US Secretary of State John Kerry is about to bring over six months of frantic shuttle diplomacy to a climax by presenting a firm American proposal for peace between Israel and the Palestinians.
That according to New York Times columnist Thomas Friedman, who is close to the Obama Administration.
"After letting the two sides fruitlessly butt heads for six months, [Kerry's] now planning to present a U.S. framework that will lay out what Washington considers the core concessions Israelis and Palestinians need to make for a fair, lasting deal," Friedman wrote on Tuesday.
As the columnist explains it, the US plan sees Israel withdrawing from Judea and Samaria in stages, but not from 100 percent of the territory. Large Jewish settlement blocs would be left intact and under Israeli sovereignty, and Israel would compensate by surrendering some of its territory to the Palestinian Authority.
Jerusalem would be divided, and the eastern half recognized as the capital of "Palestine." Speaking of recognition, Israel would be explicitly acknowledged as the nation state of the Jewish people.
The proposal does not allow for the mass entry of so-called "Palestinian refugees" into Israel.
For those familiar with the conflict, as Friedman purports to be, the proposal and his eager approach to it are baffling.
How many times does Palestinian leader Mahmoud Abbas have to reject the notions of recognizing a Jewish state or relinquishing a Palestinian "right of return" before America will take him at his word?
Abbas has staked his political legacy on achieving a "right of return" for Palestinians to Israel-proper, and has been so adamant about never calling Israel a "Jewish state" that it is somewhat unreasonable for anyone to expect him to change his mind now.
And those aren't the only insurmountable obstacles.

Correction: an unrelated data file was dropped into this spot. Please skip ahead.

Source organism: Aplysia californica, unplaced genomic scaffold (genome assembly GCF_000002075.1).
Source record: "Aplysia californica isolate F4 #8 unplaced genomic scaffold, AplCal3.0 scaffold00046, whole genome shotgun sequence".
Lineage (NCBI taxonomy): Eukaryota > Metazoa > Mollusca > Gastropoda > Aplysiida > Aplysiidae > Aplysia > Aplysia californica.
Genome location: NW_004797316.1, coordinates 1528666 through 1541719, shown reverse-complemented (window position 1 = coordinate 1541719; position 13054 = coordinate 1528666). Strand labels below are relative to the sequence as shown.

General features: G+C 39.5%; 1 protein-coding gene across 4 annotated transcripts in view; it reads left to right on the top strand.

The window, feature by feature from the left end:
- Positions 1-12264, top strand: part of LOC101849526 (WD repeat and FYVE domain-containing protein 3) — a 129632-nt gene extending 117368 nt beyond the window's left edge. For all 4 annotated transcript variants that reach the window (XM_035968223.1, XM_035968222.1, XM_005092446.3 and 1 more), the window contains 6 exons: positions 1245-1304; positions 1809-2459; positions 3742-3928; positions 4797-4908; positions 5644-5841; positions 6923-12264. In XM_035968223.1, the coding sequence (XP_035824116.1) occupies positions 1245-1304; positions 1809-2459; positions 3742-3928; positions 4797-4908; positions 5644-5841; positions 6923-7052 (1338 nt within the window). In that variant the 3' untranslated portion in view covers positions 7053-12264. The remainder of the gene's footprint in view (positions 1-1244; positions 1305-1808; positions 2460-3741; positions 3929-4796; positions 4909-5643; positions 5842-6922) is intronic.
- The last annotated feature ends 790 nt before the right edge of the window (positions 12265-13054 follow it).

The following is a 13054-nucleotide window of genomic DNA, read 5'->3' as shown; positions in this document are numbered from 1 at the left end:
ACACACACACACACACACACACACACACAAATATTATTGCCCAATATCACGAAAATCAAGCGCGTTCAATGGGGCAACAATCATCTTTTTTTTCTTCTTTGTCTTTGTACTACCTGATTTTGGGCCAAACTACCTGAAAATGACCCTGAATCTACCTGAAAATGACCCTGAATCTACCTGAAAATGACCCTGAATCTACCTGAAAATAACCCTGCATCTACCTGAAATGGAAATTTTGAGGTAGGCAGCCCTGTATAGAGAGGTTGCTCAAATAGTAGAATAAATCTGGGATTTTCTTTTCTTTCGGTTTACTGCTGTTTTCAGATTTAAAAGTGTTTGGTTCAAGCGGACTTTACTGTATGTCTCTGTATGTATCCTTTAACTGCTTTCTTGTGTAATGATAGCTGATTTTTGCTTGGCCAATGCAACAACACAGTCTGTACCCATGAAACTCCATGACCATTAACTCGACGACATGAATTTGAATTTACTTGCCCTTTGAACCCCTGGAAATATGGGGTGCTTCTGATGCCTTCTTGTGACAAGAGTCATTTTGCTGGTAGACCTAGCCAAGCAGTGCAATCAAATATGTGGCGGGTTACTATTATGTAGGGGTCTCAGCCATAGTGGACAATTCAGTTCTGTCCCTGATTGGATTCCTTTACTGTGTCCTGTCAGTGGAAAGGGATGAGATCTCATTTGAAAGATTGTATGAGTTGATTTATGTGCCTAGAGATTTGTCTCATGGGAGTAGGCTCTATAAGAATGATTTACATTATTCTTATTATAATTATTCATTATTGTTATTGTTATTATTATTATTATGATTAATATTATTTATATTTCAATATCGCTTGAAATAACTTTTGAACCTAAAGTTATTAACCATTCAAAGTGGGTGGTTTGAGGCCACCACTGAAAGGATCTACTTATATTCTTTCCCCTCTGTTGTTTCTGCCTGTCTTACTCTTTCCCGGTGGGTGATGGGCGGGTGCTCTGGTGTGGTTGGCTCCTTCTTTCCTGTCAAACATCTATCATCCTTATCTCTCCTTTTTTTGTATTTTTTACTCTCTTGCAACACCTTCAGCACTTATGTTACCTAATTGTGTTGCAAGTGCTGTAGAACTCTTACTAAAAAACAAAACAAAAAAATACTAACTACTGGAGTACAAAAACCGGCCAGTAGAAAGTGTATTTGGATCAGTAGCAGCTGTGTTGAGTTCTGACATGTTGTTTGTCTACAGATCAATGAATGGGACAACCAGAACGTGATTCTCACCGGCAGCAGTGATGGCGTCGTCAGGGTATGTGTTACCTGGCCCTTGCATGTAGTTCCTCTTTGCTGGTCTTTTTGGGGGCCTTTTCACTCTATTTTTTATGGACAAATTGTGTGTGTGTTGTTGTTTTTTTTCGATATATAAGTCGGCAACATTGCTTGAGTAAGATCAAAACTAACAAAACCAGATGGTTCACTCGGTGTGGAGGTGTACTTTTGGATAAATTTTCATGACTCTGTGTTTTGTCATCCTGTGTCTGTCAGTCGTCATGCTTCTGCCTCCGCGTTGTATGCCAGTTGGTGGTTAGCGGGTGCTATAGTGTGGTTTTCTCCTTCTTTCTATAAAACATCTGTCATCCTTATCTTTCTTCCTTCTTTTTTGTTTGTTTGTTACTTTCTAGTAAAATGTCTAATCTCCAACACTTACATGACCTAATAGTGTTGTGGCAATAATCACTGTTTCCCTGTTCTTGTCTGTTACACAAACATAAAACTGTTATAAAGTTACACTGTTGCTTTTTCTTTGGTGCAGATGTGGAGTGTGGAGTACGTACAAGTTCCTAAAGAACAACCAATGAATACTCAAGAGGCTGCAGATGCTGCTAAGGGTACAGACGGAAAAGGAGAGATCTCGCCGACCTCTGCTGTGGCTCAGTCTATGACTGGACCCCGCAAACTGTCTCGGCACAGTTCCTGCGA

Kerry and Friedman seem to be forgetting about Hamas, which on Tuesday issued a statement reiterating that it would never accept a two-state solution or give up even "one inch of the land of Palestine," which the group considers to include the entirety of the Land of Israel.
Nor can Hamas' extreme positions be ignored, as the group has demonstrated its ability to win Palestinian elections and ascend to the highest positions of power, be it through democratic processes or force of arms.
There is also the matter of Israeli Arabs who would become Palestinian citizens as part of the proposed land swaps. Almost to a man, Israeli Arabs and their representatives in the Knesset have rejected such an outcome.
Last but not least, Israeli Jews have made it abundantly clear in surveys carried out over the past two decades that they will not accept the re-division of their ancient and sacred capital. Any prime minister who agrees to such a concession is very likely to be voted out of power before he or she has a chance to actually implement the agreement.
Why Kerry or Friedman believe that this latest proposal will lead to a different result than those that came before it is beyond me.
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